QUICK NEWS, January 30: ADVANCING WIND’S ABILITY; INSTALLER COSTS NOW KEY TO SUN; THE BIG BUSINESS OF BUILDINGS’ ENERGY
ADVANCING WIND’S ABILITY
Gamesa Working With NREL On Wind Turbine R&D And Offshore Wind Technology
27 January 2012 (North American Windpower)
"Gamesa Technology Corp. Inc. and the U.S. Department of Energy's National Renewable Energy Laboratory (NREL) are teaming up to study and test a variety of components and systems that will guide the develpment of the next generation of wind turbines designed specifically for the U.S. marketplace.
"Gamesa and NREL will collaborate on work in three key areas: developing new wind turbine components and rotors for the U.S. market; researching and testing the performance of new control strategies; and devising models that will help advance the development of offshore wind in U.S. coastal waters."
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"Using Gamesa's turbine platform as a laboratory, researchers will study the behavior of systems and how new designs, products or equipment can affect performance.
"Chief among the goals of this research-and-development (R&D) project is the design of new products specifically for the U.S. market, with a sharp focus on interior and exterior components, as well as the rotors themselves…In addition, Gamesa and NREL will work to develop new control strategies that improve energy capture while decreasing loads…"
INSTALLER COSTS NOW KEY TO SUN
Downstream Investments Now Supporting Photovoltaic Installer Innovation
27 Janauary 2012 (Solar Industry)
"With the solar energy industry maturing rapidly and expanding to newer markets, the focus of innovation and investment has shifted from panels to installations - the final critical step for monetization…[Start-ups raised over $1 billion, with SolarCity, SunRun, Recurrent Energy, SunEdison and Solar Power Partners leading the way]…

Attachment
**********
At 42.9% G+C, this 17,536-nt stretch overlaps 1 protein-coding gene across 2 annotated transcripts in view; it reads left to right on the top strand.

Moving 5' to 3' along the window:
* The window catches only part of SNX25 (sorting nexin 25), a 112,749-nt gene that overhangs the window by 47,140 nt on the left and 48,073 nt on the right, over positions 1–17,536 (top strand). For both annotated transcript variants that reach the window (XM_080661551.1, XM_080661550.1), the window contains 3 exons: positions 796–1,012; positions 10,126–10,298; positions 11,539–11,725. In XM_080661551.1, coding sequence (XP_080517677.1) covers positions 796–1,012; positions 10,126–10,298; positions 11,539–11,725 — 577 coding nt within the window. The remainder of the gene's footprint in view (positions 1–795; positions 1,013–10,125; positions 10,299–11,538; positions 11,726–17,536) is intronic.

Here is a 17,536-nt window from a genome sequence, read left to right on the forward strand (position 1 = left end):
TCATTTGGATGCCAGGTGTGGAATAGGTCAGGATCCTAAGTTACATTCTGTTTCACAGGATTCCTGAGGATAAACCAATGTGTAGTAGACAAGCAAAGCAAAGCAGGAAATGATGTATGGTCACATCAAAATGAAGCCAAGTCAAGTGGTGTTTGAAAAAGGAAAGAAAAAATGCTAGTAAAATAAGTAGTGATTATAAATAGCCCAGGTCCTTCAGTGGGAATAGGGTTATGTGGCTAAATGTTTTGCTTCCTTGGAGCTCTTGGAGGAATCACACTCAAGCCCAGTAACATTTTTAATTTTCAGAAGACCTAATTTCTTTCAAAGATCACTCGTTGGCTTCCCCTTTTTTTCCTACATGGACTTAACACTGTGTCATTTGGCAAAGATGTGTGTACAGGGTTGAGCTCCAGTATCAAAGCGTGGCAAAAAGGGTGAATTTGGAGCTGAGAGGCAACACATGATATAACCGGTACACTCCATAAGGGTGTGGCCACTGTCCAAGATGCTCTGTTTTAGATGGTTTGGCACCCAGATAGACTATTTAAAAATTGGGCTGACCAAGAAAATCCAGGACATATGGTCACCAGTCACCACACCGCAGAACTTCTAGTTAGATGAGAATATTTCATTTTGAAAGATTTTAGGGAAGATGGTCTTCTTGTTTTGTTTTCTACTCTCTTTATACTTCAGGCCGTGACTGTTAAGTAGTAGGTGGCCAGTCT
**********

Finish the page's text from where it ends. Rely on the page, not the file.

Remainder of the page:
"A flurry of mergers and acquisitions activity and an influx of venture capital dollars to solar service providers have led to innovation concentrated on creating new, lean business models in an extremely fragmented downstream landscape…SolarCity dominates among residential installers…[C]ompanies are partnering with SunRun, adding muscle to SolarCity's biggest competitor. The Alteris-Real Goods Solar merger in December has added a stronger player to the market."
From solarcity100 via YouTube
"…Commercial- and utility-scale solar have few up-and-coming players. Tioga Energy and Enfinity lead the group of new large-scale developers. The acquisitions of Recurrent Energy, SunEdison and Solar Power Partners led to concentration of large-scale development in the hands of larger companies or vertically integrated suppliers First Solar and SunPower.
"New entrants keep popping up on the back of venture dollars…A burst of entrepreneurial activity, driven by venture capital, is ensuring a steady stream of high-potential start-ups. In 2011, six solar installers were among Inc. Magazine's top 50 fastest-growing companies in the U.S., including Greenspring Energy, re2g, SunDurance Energy, OnForce Solar and FLS Energy."
THE BIG BUSINESS OF BUILDINGS’ ENERGY
Breaking Down the BEMS Market
Jevan Fox, October 28, 2010 (Pike Research)
"…Building Energy Management Systems (BEMS)…[from] Pike Research highlights that buildings over 500,000 SF represent the low-hanging fruit in the BEMS industry…[But] vast potential markets of smaller 25,000 SF, 50,001-100,000 SF, and 100,001-200,000 SF represent…$16 billion, $15 billion, and $16 billion, respectively, of annual energy expenditures, or approximately $47 billion when compounded. That figure accounts for approximately 80% of the total annual energy expenditures of all the other building segmentations.
"…[T]hese segments are underserved by the BEMS market. Clearly, the 100,001 200,000 SF segment will provide the next potential market for BEMS players. It is already showing promise, as several BEMS vendors are focusing considerable attention on the segment. This is especially true of BEMS vendors providing a software-as-a-service (SaaS) model…"
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"Additionally, the more energy progressive states and the more active grid operators in those states will drive utilities to assists in metering smaller buildings. As more buildings receive incentives to install meters, the costs to implement a BEMS will drop in parallel.
"The DOE 2009 Buildings Energy Data Book states that the energy expenditure per SF 100,001-200,000 SF…is $1.57, representing an energy expense of $16,091,000,000 total for the segment. That is more than the total energy expense for any other segment, including 200,000-500,000 SF, 500,001 SF-1,000,000 SF, and greater than 1,000,000 SF. When looking to the smaller buildings (<100,000), the value proposition drops off precipitously, even though the total SF and energy expenditures per SF are high…"